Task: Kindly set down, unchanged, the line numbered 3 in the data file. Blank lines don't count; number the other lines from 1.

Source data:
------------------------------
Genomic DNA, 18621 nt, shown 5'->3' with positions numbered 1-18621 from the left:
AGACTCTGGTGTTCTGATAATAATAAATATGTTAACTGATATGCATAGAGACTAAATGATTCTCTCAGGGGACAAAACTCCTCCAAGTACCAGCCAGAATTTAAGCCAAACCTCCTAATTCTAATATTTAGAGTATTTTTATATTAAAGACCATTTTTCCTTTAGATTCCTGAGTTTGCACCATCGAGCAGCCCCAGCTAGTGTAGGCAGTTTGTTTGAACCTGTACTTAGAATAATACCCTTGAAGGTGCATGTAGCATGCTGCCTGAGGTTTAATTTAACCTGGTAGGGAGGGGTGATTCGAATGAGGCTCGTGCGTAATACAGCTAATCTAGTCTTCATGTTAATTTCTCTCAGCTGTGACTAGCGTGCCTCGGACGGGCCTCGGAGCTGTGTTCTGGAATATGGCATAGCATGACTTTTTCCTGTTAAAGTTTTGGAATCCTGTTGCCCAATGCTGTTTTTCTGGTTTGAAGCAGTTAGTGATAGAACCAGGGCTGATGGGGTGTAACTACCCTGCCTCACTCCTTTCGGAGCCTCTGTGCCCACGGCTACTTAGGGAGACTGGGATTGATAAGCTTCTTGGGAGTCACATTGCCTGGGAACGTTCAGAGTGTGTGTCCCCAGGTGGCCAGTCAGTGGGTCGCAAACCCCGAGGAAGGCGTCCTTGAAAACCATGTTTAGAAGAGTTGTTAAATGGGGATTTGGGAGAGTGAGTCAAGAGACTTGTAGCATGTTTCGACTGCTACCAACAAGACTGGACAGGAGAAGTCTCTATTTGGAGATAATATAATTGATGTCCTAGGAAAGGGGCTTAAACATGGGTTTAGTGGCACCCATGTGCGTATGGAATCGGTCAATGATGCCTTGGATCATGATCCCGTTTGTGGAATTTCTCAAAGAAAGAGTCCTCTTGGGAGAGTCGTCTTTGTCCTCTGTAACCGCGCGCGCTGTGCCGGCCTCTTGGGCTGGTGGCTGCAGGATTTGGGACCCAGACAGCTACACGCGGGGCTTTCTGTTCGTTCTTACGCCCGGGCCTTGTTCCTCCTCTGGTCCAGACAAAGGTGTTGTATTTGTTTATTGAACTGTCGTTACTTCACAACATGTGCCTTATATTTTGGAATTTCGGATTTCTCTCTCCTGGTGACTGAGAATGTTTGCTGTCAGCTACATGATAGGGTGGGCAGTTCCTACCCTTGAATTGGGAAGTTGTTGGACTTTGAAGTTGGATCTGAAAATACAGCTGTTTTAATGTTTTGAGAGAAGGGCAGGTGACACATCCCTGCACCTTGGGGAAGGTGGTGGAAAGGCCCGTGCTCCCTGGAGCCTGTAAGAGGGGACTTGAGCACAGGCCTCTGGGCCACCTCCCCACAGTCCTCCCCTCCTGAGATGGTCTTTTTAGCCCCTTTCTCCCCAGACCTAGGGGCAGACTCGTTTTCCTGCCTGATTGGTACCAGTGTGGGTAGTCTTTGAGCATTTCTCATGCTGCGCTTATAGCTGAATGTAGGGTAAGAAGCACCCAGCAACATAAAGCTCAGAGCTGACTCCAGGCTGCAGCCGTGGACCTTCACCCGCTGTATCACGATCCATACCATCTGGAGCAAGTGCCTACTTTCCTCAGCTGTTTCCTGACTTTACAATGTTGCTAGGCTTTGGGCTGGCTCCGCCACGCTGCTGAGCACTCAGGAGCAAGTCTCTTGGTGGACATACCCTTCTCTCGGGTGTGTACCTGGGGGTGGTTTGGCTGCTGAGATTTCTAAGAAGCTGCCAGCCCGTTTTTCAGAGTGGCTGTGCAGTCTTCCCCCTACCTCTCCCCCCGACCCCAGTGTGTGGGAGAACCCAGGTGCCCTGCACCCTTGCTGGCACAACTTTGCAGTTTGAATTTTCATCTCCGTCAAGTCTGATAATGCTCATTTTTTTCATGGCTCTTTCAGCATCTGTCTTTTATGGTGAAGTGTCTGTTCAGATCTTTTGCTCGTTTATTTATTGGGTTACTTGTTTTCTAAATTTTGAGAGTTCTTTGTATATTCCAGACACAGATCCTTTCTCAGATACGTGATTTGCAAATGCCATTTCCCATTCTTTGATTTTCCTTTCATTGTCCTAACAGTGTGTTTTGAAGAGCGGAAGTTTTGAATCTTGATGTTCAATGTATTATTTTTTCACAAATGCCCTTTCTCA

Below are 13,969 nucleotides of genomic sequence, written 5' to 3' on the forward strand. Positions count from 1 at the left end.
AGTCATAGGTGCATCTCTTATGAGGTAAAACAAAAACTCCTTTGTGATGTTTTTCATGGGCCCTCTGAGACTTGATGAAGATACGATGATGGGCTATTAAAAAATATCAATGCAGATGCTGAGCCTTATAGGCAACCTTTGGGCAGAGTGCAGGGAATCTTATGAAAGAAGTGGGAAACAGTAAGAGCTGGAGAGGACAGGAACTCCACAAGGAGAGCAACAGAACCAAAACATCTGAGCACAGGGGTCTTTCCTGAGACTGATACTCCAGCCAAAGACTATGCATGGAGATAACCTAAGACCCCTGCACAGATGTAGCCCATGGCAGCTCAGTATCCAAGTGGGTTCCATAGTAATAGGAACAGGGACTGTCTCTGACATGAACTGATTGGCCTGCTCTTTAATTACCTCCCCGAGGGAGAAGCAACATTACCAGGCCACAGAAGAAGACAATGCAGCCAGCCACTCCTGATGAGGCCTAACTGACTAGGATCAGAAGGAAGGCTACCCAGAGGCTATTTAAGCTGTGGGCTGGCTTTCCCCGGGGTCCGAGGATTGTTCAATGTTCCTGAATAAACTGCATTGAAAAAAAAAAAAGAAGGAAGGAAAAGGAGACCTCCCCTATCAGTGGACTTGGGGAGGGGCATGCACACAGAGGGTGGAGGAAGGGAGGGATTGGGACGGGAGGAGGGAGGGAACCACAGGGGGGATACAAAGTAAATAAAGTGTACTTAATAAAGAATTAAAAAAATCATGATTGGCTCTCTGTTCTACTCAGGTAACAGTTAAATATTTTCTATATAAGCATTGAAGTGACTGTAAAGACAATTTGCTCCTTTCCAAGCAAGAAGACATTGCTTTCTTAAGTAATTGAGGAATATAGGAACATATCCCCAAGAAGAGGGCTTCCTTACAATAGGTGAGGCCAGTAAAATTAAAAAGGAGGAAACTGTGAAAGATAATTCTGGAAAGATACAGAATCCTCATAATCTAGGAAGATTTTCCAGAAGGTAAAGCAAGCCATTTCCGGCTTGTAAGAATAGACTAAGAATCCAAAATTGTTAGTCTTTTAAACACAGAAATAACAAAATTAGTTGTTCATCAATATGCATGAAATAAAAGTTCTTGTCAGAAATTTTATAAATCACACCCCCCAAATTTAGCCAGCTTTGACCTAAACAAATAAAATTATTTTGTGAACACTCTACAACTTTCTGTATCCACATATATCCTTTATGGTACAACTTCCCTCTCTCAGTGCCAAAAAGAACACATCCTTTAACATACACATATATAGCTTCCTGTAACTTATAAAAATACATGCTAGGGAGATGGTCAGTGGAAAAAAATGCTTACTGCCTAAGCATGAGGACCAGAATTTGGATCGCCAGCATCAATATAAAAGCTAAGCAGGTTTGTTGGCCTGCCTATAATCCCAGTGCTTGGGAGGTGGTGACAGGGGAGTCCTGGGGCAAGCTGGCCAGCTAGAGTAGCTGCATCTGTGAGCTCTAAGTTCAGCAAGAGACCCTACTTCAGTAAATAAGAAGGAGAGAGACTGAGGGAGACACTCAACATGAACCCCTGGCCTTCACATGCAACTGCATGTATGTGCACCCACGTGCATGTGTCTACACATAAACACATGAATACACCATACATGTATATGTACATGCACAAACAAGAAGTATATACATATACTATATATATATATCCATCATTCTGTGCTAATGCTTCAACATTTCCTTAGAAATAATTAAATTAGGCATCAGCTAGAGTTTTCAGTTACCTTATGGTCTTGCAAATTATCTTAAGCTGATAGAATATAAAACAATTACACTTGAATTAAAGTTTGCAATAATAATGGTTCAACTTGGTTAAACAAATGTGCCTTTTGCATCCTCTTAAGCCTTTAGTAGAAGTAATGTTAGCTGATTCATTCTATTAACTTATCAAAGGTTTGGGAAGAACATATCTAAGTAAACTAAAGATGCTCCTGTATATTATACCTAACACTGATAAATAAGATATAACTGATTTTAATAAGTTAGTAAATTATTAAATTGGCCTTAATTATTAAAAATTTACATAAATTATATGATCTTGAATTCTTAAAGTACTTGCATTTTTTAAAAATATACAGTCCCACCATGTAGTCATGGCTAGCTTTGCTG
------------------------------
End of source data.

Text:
Below are 13,969 nucleotides of genomic sequence, written 5' to 3' on the forward strand. Positions count from 1 at the left end.